PTP 550 or PTP670


I am planning PTP backhaul links to connect between mine sites and camps. I was initially planning ot use the PTP670 but it does not support 2+0 configuration so now I am thinking of PTP550.

What are the key benefits of the PTP670 that would be compromised if a PTP550 is used?

Thanks in advance!

Hi @Maissa, the ptp 670 is better suited for difficult spectrum conditions. How much bandwidth do you need to pass?

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Hi Tommaso,

thanks for your reply.

I need between 400 and 450Mpbs,s o the PTP670 would be suitable. My only consideration is that there is no redundancy.



Hi Maissa, I'd like to point out some considerations when selecting between the two products.  Also, keep in mind that the headline rates are in ideal conditions and, with unlicensed microwave, this is not aways possible.  I would encourage you to use our free design tool, LINKPlanner, (with interference added) to predict performance.

At a high level, the PTP670 is a FPGA based chipset with a proprietary protocol.  This means that we have more flexibility to make changes and add features into the chipset.  For example, the PTP670 has excellent nLOS and NLOS performance due to the high number of sub-carriers within the OFDM modultion (up to 1024 vs 256 in Wi-Fi), as well as, high spectral efficiency (10bit/sec/Hz).  Also, as Tommaso, points out, the PTP670 is very robust when dealing with high interference and challenging environments.  While there isn't redundancy built in, see the attached application note for doing this via network equipment.  Also see the white paper on some innovative features (any reference to PTP650 also applies to PTP670).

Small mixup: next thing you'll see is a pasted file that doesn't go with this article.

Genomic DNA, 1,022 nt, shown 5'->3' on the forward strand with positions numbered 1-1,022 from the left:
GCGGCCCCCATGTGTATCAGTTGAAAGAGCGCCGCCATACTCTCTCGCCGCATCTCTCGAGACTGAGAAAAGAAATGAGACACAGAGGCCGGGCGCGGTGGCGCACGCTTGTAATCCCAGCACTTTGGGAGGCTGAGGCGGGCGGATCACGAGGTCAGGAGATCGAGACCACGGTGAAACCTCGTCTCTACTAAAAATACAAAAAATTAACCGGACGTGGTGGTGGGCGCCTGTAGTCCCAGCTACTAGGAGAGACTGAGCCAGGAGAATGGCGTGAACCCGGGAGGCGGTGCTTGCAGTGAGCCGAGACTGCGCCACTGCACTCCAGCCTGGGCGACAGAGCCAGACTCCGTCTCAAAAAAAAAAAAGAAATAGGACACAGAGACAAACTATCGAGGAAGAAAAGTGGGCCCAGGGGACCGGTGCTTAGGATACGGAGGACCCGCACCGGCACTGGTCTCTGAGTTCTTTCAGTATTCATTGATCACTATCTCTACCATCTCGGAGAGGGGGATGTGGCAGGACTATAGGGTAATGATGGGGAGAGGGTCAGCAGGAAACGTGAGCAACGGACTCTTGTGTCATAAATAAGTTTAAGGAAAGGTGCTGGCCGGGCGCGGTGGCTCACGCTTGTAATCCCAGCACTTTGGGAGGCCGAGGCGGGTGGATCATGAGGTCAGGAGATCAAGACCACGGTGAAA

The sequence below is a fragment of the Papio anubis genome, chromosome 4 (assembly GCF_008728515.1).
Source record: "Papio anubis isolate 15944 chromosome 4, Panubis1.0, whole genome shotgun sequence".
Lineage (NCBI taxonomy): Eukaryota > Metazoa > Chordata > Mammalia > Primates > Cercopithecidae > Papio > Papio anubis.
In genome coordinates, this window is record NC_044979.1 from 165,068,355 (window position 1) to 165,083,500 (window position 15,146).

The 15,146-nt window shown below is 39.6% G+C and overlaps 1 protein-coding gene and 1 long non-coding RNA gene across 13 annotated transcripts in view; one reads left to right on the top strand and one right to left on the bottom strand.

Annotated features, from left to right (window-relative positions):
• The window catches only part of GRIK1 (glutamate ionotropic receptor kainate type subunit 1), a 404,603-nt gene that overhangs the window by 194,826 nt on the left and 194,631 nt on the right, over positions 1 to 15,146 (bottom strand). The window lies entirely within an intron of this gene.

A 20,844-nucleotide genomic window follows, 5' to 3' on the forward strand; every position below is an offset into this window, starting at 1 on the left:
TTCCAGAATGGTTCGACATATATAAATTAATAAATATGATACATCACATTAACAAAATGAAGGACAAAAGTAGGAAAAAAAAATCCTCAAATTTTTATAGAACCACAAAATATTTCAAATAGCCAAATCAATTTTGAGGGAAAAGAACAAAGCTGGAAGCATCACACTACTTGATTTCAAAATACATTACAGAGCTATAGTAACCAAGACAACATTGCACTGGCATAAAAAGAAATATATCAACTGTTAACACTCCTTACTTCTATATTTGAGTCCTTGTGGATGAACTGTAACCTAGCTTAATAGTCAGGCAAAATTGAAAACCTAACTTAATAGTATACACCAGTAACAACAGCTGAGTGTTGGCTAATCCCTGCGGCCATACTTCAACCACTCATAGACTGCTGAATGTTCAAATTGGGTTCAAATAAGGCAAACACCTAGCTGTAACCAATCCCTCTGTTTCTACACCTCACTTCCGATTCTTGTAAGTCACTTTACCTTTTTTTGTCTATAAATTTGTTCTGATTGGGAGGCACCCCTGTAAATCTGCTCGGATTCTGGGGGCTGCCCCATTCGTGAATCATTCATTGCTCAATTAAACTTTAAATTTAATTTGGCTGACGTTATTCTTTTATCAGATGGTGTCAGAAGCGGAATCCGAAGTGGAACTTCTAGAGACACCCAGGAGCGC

The PTP550 is an 802.11acWave2 based chipset using the standard 802.11 protocol.  There are actually 2 radios transmitting data (3 if you count the always on spectrum analyzer), up to 80MHz wide channels each, across the 5GHz frequency band.  The headline rate of 1.36Gbps requires 2x80MHz wide channels being used with low interference (which is really hard to do).  This is what we refer to as a 2+0 setup.  The real benefit of the PTP550 is the asymmetrical, non-contiguous channel bonding.  This allows flexible channel configuration across multiple frequency bands (e.g. 20MHz wide channel in 5.8GHz bonded with a 40MHz wide channel in 5.1GHz).  While the two radio configuration can be seen as some form of redundancy, that was not the initial intention with the product.

In summary, the PTP550 is a very cost effective solution for small to medium distance links with medium to high throughput (environment dependent).  The PTP670 is a very robust solution for medium to long distance links with small to medium throughput (environment dependent).  If throughput is the main driver, then PTP550 would be a good option; if stability is the main driver, then PTP670 would be a better option.  With either option, it is going to be difficult to achieve the spec sheet data rates with any moderate interference.


Hi Chris,

Thank you very much for the insights, that's very helpful.

I have been using Linkplanner, however without adding interference. There is no other network in the area that uses the 5GHz spectrum. Is general moderate interference not automatically included in the link perfromance?



I find LINKPlanner to be conservative in general.  However, with unlicensed PTP links, interference isn't calculated unless you 'check' the interference boxes within the link configuration.  LINKPlanner will default to some interference values based on the frequency band and channel size.  The values can be changed and the more accurate numbers you can provide, the more accurate the prediction will be.  Even something like -85dBm or -90dBm can affect performance, depending on the link.

I find that LINKPlanner is very conservative for PMP links and I actually don't add interference unless there is a very high noise floor at the AP level.